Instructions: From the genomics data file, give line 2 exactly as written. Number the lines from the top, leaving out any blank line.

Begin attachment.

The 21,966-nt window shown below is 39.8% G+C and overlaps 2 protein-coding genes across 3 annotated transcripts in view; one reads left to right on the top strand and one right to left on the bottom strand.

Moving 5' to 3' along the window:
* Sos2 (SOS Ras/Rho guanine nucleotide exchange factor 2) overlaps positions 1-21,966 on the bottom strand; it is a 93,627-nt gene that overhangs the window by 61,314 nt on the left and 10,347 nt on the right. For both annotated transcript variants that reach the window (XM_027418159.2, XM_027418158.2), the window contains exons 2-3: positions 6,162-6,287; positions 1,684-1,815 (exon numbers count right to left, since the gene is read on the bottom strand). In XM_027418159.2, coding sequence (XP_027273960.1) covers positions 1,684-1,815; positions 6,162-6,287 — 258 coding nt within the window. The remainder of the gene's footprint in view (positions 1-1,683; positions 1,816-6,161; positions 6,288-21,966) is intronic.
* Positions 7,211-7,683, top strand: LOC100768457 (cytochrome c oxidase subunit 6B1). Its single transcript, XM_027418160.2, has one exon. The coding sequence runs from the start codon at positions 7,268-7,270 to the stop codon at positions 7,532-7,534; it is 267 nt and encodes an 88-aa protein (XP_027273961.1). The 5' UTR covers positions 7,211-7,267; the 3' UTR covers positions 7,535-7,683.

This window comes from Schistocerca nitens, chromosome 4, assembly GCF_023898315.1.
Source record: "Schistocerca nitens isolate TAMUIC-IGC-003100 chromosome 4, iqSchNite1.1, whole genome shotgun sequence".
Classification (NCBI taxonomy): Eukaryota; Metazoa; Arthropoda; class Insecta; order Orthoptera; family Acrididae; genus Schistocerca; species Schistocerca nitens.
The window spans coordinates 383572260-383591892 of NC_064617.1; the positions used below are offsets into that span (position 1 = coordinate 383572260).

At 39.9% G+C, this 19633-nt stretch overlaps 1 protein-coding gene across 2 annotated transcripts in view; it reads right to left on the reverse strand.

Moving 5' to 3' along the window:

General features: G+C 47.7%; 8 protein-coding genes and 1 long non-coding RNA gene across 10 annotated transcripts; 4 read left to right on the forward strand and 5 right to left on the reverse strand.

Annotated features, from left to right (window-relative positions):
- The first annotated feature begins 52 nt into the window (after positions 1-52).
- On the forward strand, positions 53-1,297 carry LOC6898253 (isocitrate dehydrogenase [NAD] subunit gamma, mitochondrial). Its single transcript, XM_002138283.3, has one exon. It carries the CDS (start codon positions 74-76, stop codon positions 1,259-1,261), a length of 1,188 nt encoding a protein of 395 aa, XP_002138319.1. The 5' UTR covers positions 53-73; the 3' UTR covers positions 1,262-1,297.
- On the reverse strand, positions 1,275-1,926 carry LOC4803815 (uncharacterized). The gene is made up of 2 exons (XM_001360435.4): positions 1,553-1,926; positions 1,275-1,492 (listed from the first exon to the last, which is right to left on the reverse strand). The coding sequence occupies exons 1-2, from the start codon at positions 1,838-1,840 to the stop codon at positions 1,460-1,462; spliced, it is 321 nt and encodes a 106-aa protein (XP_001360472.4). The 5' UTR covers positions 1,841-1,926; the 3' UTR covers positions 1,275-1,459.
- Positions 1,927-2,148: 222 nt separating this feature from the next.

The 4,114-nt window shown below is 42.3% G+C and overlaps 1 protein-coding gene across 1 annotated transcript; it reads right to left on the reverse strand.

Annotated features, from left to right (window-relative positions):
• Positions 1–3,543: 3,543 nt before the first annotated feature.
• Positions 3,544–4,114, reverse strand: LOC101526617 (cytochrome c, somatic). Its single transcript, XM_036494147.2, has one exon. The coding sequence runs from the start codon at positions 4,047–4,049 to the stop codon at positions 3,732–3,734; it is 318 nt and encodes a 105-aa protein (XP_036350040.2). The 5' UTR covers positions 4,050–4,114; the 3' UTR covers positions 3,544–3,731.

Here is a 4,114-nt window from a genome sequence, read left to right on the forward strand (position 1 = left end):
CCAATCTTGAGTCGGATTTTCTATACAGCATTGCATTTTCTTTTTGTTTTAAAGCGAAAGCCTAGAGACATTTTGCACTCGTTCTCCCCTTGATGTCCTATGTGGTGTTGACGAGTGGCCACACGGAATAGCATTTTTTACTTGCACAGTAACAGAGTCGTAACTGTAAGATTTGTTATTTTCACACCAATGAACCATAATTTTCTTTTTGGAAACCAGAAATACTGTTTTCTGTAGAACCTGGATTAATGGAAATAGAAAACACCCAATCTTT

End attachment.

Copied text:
Moving 5' to 3' along the window: